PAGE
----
Cordelia drifted in and out of the ephemeral state of not quite awake not quite asleep with the feeling that something wasn’t entirely as it should be. It wasn’t that there was something missing, exactly. No. More that something was there that wasn’t before. It wasn’t the same feeling she’d had the night after Wilson Christopher, when she’d woken up with heck of a lot more than aching thighs and stubble rash on her throat.
This was the opposite of that.
comforting, secure, peaceful, protected
-like finding something she didn’t know existed.
With that existential thought poking at her caffeine starved occipital lobe, Cordelia blinked once, twice, and forced her eyes to adjust to the low light that leaked through the drapes but didn’t quite make it to the bed. Dust motes were frozen in the still air and the low hum of traffic told Cordelia that LA was already awake and on the treadmill. Downstairs a filling cabinet slammed shut with more force than strictly necessary and like a single cartoon light bulb being switched on above her head, the who, why, when and how of where she was came tumbling over Cordelia.
An amused smile curled at her mouth as Angel muttered in his sleep, lips pressed against the back of her neck, and tightened the arm he’d lazily draped around Cordelia’s waist sometime during the night.
With all the stealth she could muster at seven in the morning, Cordelia levered Angel’s arm up a few inches and shuffled around in the tight cocoon of his arms until they were face to face. The T-shirt she’d scavenged from beneath the bed at sometime during the night twisted awkwardly around her like a straight jacket, rubbing against still sensitive skin. Angel frowned at the disruption of movement, his eyebrows drawing together unhappily until Cordelia ceased her fight with the T-shirt.
“Finished?” Angel muttered, voice raw with sleep.
“Mmm,” she hummed, eyes closed as she wriggled closer to the contact that was now second nature. She pressed her nose into the steel ridge of Angel’s collarbone and breathed in the musty scent of his skin. In turn, Angel’s hand crept beneath the hem of her top and splayed flat against the small of Cordelia’s back.
Her face was puffy from sleep and her mouth felt full of cotton, their legs were tangled awkwardly together and the arm she’d slept on was prickling to life with pins and needles.
“I don’t want to wake up yet,” Cordelia grumbled, the soundtrack of another day at the office gradually increasing in volume as Wesley cursed loudly at his computer.
Angel rubbed his jaw against the soft tangle on her hair. “Then don’t.”
Cordelia wondered if it were as simple as that. Her body was whispering to her to go back to sleep and she found she didn’t want to argue with it. “Wake me in half an hour, ‘kay?”
Angel grunted his agreement.
“But I know the file exists. I put it there myself, you lying servant of Lucifer!” Wesley smacked the side of the monitor, hoping that maybe a little brute force would help his cause.
This file does not exist blinked mockingly at him.
Rubbing his eyes, Wesley took a deep breath, grimacing when the lingering stench of last night’s battled reached his nose from his hands. It didn’t seem to matter how many times he showered, his fingers continued to reek of whatever it was the demons had excreted. Add to that the restless night of tossing and turning he’d had over thinking about Gunn, and Wesley Wyndam Pryce was on the verge of breaking out the not so secret bottle of Glen Fidditch from his desk draw.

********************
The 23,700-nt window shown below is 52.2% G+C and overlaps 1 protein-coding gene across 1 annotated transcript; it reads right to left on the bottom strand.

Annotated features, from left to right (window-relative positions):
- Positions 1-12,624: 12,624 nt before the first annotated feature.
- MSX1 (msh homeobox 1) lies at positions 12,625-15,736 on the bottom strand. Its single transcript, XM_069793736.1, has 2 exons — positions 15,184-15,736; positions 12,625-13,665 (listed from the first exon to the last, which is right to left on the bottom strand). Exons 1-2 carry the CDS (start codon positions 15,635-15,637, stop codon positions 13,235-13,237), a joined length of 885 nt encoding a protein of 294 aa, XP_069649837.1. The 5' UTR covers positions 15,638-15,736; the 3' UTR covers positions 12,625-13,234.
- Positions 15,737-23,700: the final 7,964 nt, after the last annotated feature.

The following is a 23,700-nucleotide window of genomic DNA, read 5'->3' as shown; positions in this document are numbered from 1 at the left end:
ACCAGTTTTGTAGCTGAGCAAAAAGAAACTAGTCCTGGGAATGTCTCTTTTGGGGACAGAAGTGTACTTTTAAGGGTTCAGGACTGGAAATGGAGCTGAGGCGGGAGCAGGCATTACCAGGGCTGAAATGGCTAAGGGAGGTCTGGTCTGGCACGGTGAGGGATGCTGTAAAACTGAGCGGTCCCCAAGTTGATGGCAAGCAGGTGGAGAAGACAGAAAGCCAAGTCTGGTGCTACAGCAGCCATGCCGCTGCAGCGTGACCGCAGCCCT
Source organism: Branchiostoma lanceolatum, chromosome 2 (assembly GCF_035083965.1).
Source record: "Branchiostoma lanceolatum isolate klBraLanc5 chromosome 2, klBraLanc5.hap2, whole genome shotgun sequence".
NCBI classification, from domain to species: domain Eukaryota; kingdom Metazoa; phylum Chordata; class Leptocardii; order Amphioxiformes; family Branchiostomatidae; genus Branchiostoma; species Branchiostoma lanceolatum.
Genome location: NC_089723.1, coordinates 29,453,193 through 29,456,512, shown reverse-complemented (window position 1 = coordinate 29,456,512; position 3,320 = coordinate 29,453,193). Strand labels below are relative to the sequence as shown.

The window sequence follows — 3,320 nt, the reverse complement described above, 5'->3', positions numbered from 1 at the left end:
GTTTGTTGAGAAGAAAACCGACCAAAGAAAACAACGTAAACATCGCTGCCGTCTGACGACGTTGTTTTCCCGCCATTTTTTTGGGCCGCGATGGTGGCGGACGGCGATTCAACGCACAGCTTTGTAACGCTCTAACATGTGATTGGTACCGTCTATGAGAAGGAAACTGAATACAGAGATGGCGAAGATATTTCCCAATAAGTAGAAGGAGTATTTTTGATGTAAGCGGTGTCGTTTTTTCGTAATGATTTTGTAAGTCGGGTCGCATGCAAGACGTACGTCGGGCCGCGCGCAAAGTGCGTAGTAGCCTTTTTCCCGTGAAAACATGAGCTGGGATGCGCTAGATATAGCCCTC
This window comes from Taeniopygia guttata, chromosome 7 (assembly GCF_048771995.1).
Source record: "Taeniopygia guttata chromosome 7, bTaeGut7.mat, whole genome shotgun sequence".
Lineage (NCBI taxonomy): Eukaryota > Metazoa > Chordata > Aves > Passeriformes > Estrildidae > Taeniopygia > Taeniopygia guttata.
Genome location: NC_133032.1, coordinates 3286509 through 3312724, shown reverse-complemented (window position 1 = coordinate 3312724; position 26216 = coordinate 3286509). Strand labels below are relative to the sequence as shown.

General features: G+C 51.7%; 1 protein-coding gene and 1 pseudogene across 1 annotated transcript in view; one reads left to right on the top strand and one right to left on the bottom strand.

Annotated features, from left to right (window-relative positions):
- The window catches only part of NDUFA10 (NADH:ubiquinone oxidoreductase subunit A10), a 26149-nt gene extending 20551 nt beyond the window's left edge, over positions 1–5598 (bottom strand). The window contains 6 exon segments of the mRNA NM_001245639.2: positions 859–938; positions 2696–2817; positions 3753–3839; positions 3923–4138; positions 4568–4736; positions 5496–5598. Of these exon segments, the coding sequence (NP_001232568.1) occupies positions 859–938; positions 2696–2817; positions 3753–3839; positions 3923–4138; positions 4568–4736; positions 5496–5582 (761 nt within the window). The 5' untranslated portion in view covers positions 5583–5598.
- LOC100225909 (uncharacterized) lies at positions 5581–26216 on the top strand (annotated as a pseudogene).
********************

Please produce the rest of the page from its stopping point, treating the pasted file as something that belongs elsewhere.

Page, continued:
Glancing at the clock, he decided that 8:30 am was still far too early for liquid courage. He pressed the tips of his fingers to the side of his steaming coffee cup, not moving them until the heat became too much and the desire for alcoholic sedation had passed. Cracking his neck from side to side, Wesley rebooted his computer and rested his elbows on the lobby countertop, waiting for the God of Lost Files to look down on him kindly. He propped his chin in hands as he watched his laptop buzz and groan back to life, eyes beginning to ache as he refused to give into the need to blink.
If he closed his eyes, Wesley wasn’t certain he had the strength to open them again.
The computer screen flickered blue ominously for a nervous heartbeat before it slowly, painfully, came back to life. Before Wesley could breathe a thankful sigh of relief, the Pop Up of Doom once again sprang to life.
An Internal Error Has Occured: Your computer will now shut down.
Of course, Wesley thought tiredly as he looked at the clock once more. Still too early.
The sound of approaching footsteps cut through the relative silence of the lobby as he let his head fall to the counter with a dull thud. The gurgle of the coffee machine stuttering to life, the high-pitched clink of china mugs being inspected and a low grunt of disgust told Wesley it was Angel who was, surprisingly, the first to rise.
“Tried hitting it?”
“Mnnph,” Wesley grunted.
Creek of wood, shuffle of papers, fingers tapping out an annoyingly cheerful beat on Cordelia’s desk top.
Wesley squeezed his eyes shut.
“Have you seen the Anderson file round here anywhere?”
The shrill squeak of the filling cabinet opening, quiet muttering-Anderson, Anderson, Anderson, ah, there you are-and finally the clankslam of the draw rolling shut.